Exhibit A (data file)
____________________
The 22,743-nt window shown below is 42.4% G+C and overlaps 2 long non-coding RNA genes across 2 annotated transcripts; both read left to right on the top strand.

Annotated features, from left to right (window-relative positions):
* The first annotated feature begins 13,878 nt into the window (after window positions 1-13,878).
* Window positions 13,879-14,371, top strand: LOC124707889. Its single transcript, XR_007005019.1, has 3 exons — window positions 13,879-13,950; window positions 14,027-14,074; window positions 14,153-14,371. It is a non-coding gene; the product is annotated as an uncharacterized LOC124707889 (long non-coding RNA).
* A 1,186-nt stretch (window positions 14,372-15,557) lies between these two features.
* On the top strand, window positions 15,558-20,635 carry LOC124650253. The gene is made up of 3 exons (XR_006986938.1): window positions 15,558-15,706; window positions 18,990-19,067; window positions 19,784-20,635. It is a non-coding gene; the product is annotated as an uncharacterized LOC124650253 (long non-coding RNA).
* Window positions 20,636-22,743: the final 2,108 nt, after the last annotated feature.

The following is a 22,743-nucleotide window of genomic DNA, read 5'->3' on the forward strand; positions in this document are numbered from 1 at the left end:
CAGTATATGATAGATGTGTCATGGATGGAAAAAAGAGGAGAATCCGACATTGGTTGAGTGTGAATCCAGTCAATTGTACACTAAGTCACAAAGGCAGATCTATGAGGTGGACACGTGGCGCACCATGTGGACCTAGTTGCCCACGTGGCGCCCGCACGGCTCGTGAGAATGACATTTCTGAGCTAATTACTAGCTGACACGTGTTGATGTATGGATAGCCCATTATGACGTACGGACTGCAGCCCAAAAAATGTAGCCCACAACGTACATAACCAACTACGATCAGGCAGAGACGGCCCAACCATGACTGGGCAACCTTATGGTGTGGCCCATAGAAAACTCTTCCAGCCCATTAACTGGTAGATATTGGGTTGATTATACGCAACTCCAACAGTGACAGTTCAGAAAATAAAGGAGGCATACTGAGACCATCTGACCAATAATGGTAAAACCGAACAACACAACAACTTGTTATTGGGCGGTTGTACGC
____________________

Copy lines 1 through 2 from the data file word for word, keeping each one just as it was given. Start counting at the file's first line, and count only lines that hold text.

The 22,743-nt window shown below is 42.4% G+C and overlaps 2 long non-coding RNA genes across 2 annotated transcripts; both read left to right on the top strand.

Annotated features, from left to right (window-relative positions):